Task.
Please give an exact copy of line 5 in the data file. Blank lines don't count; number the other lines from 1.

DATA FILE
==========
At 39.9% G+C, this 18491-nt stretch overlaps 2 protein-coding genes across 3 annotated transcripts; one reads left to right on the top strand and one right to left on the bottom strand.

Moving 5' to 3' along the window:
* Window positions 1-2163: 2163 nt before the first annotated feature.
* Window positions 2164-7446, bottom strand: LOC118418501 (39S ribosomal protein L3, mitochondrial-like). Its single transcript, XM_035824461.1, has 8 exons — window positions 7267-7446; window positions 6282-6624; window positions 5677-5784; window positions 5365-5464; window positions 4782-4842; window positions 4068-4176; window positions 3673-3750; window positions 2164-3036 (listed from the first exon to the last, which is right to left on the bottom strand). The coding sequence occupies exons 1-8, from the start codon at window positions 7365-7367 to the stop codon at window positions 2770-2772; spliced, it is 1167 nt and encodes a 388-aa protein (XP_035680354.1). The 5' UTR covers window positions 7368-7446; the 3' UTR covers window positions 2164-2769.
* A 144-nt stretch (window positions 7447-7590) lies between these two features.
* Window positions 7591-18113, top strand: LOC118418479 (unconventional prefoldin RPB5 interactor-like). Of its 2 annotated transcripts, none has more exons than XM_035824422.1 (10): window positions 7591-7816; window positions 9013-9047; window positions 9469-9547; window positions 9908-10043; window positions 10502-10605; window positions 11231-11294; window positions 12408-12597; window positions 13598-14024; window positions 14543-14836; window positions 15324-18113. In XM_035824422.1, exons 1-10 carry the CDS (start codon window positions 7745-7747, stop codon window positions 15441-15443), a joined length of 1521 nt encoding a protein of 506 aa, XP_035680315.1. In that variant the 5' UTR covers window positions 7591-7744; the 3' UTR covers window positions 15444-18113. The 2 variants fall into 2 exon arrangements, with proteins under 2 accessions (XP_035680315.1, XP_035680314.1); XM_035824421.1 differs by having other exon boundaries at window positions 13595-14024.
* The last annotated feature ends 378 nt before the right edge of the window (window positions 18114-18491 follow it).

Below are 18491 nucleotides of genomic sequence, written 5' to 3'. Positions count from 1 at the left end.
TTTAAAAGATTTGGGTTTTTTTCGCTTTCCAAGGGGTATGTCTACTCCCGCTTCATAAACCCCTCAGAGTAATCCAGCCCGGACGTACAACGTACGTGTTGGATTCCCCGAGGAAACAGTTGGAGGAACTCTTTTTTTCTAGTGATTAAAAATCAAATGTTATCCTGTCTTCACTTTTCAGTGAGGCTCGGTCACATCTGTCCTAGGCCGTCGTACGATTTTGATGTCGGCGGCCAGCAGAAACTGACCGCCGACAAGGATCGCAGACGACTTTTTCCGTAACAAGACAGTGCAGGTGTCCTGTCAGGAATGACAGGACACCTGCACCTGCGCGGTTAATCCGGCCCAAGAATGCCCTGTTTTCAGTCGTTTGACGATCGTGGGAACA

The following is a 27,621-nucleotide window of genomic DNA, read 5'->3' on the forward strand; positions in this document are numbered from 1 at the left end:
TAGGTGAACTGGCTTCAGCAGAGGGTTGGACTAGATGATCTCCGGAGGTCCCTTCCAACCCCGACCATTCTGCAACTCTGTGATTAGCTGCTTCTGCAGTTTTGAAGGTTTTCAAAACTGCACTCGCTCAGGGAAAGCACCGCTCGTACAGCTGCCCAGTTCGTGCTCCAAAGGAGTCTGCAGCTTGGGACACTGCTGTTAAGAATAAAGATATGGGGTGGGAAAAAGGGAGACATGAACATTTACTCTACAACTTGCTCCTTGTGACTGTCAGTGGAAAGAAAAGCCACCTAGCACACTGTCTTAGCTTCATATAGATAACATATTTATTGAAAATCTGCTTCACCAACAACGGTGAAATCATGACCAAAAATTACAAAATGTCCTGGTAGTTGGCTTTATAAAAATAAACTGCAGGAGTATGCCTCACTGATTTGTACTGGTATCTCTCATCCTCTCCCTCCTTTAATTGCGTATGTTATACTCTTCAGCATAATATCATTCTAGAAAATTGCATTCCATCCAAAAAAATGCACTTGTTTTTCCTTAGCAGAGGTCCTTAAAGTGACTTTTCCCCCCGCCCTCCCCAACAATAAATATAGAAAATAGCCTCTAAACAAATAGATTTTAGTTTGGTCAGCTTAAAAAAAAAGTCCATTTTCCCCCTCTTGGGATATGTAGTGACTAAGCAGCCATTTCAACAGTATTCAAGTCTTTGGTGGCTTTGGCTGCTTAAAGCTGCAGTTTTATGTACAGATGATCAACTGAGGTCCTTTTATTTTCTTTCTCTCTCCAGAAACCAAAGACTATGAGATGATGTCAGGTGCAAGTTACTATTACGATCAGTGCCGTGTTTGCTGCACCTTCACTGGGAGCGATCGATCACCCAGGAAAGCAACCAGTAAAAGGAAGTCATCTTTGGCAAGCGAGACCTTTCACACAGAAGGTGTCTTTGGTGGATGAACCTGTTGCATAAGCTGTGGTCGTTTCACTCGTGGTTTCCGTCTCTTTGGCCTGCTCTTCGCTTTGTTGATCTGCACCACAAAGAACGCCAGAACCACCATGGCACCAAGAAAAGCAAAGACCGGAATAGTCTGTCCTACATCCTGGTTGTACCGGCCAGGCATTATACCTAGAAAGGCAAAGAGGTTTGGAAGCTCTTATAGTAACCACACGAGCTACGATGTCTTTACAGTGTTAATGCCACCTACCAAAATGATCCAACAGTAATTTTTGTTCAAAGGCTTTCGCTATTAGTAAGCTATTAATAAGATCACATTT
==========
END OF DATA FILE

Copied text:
* A 144-nt stretch (window positions 7447-7590) lies between these two features.